Mark Zuckerberg has put Warren Buffett in his rearview mirror.
Zuckerberg’s tech behemoth, Facebook Inc.
edged out Buffett’s Berkshire Hathaway Inc.
moving ahead of the market capitalization of the Sage of Omaha’s investment conglomerate Thursday.
Facebook added about $5 billion to its market cap and briefly touched a valuation of about $362 billion after the social network late Wednesday reported stellar second-quarter earnings underpinned by its growing mobile-advertising business. Facebook finished trading with a value of $363.8 billion Thursday, pushing it ahead of Berkshire’s Class B shares, which finished with a valuation of $355.7 billion, according to FactSet data.
Check out: A recap of Facebook’s quarterly results
That’s not too shabby for a tech company that was founded a mere 12 years ago and has only been public since 2012. To put things in perspective, Buffett—considered one of the savviest investors on Wall Street—has been running Berkshire for a little more than half a century.
On Thursday, Facebook’s stock reached an all-time high of $128.33. The Menlo Park, Calif. company has been the darling of the tech world over the past two years, managing to catapult its tech rivals as investors struggle to find high-growth companies with revenues topping $10 billion. Indeed, Apple Inc. has been wrestling with petering iPhone sales that had made some investors pessimistic about the outlook for the Cupertino, Calif. company, though Apple also got a recent boost from its earnings report this week.
Facebook shares are up nearly 20% so far this year, compared with a roughly 9.4% year-to-date rise for Berkshire shares. To put that gain in perspective, the S&P 500 index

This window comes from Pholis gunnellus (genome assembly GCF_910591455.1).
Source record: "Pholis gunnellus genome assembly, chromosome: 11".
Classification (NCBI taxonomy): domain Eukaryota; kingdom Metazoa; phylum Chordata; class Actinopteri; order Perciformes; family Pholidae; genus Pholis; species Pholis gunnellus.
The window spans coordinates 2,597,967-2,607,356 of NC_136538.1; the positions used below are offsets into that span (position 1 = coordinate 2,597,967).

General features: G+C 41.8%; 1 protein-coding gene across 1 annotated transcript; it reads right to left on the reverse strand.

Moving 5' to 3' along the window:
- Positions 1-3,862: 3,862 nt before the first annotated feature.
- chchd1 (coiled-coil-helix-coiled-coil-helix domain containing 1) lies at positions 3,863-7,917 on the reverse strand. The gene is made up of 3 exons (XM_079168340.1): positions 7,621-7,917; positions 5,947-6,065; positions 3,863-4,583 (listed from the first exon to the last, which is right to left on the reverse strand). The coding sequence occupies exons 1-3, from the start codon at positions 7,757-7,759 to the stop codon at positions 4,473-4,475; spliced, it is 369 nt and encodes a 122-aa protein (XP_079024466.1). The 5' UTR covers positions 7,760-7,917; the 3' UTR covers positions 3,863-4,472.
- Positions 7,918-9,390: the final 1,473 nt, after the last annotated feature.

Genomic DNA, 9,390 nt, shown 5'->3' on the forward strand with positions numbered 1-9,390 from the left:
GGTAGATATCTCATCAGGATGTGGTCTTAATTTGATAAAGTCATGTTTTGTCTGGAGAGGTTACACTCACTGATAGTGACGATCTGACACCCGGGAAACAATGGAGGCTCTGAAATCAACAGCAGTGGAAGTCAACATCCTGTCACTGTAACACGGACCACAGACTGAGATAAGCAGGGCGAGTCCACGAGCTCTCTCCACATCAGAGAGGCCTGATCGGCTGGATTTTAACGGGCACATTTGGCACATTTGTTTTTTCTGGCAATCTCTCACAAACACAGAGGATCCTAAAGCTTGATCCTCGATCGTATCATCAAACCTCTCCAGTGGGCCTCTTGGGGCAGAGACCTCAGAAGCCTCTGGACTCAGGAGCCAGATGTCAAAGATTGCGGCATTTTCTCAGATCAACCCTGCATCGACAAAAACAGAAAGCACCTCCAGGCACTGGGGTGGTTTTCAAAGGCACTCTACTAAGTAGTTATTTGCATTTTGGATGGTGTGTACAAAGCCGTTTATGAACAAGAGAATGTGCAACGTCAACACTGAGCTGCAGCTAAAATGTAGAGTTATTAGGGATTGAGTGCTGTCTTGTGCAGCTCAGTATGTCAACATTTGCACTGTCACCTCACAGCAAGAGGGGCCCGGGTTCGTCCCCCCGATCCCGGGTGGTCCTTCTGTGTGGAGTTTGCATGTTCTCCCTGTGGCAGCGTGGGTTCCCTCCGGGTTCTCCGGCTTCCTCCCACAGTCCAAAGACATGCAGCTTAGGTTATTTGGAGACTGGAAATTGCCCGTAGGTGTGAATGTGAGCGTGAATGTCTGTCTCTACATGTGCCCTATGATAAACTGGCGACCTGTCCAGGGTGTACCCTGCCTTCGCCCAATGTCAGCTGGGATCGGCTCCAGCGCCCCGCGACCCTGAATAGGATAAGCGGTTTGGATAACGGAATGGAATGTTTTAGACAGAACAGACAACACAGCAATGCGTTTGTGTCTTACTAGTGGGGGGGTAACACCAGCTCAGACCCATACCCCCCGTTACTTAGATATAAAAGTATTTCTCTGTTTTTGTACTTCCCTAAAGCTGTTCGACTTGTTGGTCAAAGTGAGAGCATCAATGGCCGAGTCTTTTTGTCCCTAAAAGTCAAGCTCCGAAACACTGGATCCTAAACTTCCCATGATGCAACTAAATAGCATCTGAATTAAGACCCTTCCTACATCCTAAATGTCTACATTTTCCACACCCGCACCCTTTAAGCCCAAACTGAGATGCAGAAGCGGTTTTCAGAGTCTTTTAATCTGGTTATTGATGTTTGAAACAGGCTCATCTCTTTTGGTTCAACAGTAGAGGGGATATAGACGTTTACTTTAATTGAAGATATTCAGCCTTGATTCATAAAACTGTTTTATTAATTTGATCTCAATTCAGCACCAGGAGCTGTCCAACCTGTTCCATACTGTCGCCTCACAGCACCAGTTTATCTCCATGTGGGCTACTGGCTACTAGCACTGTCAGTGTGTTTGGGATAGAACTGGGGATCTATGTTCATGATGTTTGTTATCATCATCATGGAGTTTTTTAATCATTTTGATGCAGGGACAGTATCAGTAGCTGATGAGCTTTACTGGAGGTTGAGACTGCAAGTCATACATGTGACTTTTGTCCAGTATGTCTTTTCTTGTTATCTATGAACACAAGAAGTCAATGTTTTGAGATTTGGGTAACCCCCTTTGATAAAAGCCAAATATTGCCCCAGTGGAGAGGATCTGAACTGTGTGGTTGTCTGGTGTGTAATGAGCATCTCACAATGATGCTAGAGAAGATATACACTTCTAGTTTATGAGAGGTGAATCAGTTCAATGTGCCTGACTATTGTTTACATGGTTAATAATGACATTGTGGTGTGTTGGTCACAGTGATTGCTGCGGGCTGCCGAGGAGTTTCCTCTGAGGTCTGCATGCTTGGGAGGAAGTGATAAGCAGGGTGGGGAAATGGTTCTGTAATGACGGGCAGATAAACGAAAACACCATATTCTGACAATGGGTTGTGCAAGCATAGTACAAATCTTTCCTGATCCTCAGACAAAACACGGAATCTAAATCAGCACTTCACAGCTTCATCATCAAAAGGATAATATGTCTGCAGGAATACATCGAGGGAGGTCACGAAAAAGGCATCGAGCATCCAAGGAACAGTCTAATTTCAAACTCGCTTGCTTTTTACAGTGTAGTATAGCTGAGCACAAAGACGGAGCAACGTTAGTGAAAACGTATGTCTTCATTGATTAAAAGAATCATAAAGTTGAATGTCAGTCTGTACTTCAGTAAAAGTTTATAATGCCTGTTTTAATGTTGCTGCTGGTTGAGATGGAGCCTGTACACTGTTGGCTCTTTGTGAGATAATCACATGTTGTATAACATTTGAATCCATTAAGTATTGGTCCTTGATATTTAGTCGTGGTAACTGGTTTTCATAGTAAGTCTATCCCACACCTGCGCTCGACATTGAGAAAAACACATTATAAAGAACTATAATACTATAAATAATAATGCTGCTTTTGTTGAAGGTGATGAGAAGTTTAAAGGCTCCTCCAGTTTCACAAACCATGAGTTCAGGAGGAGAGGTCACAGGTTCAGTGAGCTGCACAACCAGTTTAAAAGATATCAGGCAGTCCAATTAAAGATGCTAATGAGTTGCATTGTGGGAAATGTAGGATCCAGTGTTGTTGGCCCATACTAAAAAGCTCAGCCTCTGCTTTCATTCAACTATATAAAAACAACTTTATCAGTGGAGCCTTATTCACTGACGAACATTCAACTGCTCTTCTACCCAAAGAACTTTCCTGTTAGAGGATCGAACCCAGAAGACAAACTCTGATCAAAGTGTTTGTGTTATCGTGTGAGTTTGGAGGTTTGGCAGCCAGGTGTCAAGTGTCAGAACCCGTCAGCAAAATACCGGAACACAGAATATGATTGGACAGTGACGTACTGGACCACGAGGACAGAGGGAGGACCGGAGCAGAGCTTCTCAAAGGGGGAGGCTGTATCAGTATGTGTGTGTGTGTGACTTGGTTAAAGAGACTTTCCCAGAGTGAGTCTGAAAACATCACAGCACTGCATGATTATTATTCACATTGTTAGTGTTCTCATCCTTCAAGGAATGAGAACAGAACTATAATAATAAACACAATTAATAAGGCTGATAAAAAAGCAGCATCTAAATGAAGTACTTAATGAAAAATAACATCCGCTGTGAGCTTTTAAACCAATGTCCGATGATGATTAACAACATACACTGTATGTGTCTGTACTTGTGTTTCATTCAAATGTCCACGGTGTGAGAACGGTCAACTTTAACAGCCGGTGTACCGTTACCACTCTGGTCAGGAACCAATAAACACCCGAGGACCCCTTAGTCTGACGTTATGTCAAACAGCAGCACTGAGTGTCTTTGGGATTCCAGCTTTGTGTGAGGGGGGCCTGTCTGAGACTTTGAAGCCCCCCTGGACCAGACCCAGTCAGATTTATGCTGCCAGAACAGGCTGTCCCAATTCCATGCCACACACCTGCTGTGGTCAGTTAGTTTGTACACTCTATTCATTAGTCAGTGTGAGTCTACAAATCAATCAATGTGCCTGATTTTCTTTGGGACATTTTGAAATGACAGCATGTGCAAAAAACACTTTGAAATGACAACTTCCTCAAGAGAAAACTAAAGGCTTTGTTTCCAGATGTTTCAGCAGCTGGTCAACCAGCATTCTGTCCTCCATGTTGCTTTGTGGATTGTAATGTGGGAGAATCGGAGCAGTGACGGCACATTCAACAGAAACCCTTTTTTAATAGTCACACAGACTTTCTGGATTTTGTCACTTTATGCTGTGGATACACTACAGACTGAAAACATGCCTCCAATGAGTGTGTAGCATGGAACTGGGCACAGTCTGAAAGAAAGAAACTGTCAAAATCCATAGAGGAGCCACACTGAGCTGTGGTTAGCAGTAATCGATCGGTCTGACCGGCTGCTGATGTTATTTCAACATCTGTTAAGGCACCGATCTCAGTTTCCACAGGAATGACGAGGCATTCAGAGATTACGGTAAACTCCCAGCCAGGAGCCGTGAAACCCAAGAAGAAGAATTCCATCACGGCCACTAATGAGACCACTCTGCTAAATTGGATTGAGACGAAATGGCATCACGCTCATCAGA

is up about 6.2% year to date, the Dow Jones Industrial Average
has risen 5.9%, and the tech-laden Nasdaq Composite Index
is up about 3% on the year.
Passing Berkshire makes Facebook the fifth largest company in the U.S. by market cap, just behind oil giant Exxon Mobil Corp.
which boasts a value of $374 billion, as the above chart shows.
Apple tops the list with a market cap of $562 billion, followed by Google parent Alphabet Inc.
at $519 billion, and Microsoft Corp.
with a value of $439 billion, according to FactSet data.
To be sure, moving passed Berkshire might be fleeting for Facebook, and climbing above oil giant Exxon might be a taller order, though Facebook did briefly move higher than the oil giant in after-hours trading Wednesday.
Some argue that Facebook’s share rise is likely to be more tempered in the future, as the company cautioned Wednesday that revenue growth would slow through the rest of the year after a rapid deployment of more ads in users’ news feeds, as MarketWatch columnist Therese Poletti points out.
Indeed, Facebook retreated in midday-trade Friday, as a number of analysts, including Rich Greenfield of BTIG, expressed reservations about the company’s ability to maintain its breakneck pace of growth.